Advani's 986-page book is tediously descriptive. It narrates numerous anecdotes, some interesting, but most without insights into events or personalities. One doesn't expect full, candid disclosures about the past from practicing politicians because that would limit their future options. But one can legitimately hope for some analysis, honest reflection, new information, and a little self-doubt.

Advani doesn't rise to the mark. He doesn't maintain enough distance from events and chooses not to look at them critically. The book is a self-justificatory apology for his role in them. It also reveals a series of obsessions and clichés: 'Hindu India's' centuries-long story of victimisation, prejudice against efforts (Gandhi's) to forge a citizen-based identity independent of religion, deep suspicion of liberal, consensual Nehru-style politics, blind faith in aggressive nationalism as the key to India's emergence as a Great Power'.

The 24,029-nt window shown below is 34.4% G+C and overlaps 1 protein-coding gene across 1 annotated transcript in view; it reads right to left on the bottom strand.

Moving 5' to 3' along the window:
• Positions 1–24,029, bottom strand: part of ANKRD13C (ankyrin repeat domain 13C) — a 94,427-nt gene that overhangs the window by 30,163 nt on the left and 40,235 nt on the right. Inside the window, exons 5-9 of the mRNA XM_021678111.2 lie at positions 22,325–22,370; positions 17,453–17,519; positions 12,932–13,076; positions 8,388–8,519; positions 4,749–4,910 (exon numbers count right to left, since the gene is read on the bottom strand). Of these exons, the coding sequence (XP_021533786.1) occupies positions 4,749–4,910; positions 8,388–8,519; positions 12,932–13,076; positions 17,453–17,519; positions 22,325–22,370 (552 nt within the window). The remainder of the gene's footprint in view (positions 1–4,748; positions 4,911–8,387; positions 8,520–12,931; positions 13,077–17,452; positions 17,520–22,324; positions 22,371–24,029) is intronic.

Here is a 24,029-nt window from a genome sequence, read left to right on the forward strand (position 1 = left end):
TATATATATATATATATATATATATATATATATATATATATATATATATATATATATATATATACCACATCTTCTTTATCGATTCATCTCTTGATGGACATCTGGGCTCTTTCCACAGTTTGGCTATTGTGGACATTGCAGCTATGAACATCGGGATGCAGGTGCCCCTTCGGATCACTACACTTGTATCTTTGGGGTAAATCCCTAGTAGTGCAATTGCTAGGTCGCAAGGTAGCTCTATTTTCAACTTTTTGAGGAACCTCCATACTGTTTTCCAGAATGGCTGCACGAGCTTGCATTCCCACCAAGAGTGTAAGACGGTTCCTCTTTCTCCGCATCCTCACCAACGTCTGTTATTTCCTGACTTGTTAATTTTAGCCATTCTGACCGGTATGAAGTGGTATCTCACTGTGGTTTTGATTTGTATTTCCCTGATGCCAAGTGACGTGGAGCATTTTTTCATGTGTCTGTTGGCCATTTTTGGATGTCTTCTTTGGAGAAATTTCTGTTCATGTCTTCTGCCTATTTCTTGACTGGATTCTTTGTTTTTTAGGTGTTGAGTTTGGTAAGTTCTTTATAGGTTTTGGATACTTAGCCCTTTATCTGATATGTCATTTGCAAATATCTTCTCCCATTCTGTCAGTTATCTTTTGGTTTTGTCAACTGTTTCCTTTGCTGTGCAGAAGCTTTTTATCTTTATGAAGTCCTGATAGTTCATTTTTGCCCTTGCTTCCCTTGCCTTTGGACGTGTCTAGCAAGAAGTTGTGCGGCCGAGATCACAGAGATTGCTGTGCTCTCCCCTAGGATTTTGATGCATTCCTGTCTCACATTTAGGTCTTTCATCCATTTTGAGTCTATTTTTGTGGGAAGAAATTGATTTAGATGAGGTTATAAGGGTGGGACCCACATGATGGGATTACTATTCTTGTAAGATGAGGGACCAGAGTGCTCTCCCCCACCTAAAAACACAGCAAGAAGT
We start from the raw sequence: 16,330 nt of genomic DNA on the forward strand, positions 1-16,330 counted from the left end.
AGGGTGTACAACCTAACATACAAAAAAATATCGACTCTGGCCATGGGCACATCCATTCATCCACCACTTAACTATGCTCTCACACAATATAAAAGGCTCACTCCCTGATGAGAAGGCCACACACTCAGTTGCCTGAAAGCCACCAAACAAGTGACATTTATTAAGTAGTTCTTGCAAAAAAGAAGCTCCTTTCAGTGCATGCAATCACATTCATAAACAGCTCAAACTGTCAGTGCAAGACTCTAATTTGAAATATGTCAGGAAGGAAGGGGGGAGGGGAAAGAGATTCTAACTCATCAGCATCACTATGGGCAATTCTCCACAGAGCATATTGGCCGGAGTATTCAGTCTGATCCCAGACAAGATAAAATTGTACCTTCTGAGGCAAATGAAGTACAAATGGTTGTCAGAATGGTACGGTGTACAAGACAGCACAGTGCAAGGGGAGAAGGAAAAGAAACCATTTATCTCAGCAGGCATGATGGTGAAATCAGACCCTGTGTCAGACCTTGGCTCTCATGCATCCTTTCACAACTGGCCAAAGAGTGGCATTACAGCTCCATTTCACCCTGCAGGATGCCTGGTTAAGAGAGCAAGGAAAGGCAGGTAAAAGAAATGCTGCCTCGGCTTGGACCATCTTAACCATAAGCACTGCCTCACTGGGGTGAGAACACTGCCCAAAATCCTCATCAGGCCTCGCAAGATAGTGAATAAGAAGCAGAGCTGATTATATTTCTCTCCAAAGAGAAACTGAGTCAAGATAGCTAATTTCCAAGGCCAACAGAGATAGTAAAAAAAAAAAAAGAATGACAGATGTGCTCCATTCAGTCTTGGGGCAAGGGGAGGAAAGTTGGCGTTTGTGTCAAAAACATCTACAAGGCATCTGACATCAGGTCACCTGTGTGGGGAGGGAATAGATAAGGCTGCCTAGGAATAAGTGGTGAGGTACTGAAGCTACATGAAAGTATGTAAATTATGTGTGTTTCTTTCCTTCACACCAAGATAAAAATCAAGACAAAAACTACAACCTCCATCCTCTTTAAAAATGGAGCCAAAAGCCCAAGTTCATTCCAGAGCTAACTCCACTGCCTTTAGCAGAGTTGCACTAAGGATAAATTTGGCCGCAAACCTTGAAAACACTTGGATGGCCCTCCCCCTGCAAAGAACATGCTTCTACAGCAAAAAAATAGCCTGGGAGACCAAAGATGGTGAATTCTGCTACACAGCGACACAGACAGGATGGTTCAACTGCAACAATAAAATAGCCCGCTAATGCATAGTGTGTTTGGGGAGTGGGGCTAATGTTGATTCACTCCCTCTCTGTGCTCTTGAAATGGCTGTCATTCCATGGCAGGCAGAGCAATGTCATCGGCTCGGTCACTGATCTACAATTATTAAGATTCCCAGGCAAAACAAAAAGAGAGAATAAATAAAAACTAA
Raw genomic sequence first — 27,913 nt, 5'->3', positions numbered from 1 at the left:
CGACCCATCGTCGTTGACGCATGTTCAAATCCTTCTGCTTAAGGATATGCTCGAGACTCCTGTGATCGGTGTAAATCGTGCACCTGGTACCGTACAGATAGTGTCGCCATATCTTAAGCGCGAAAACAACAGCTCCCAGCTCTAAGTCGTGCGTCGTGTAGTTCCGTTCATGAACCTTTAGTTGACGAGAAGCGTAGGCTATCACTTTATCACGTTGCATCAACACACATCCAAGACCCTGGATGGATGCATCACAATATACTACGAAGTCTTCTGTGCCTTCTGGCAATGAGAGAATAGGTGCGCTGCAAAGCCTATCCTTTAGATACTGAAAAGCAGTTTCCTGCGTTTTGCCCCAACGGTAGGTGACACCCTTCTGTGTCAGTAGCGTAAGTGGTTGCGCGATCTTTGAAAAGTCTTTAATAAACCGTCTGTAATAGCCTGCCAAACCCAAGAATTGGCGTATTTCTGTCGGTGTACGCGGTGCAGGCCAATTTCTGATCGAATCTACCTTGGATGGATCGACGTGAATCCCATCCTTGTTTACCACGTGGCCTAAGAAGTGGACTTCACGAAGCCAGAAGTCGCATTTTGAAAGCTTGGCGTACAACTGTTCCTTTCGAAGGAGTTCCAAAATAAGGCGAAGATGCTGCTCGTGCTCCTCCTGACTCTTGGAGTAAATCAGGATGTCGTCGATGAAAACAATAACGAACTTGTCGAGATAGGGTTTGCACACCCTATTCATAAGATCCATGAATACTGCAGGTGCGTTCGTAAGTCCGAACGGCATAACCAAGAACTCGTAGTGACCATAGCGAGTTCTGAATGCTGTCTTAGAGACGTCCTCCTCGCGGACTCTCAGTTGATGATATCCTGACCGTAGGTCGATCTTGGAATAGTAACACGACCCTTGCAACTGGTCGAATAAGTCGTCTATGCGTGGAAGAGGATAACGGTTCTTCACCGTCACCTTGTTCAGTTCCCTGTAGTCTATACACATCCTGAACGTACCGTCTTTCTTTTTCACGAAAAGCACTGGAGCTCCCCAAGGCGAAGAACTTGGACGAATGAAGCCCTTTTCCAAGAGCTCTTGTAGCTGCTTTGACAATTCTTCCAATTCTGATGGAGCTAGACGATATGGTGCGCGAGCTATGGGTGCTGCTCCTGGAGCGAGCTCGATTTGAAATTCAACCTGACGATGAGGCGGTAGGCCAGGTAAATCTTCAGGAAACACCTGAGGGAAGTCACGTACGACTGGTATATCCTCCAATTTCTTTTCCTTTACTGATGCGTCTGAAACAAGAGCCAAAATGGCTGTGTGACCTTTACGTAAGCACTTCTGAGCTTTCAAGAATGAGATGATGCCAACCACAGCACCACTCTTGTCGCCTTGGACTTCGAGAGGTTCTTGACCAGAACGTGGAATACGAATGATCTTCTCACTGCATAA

Even in the book's best part, pertaining to the Emergency, Advani doesn't rise above petty, person-centric polemics. He shows no understanding of the deeper causes of the structural crisis of governance in that period. He condemns Indira Gandhi for saying that 'the nation is more important than democracy' and for invoking 'the foreign hand' to violate civil liberties. He also accuses her of having 'explored the possibility of installing a presidential system of government' in place of the parliamentary system.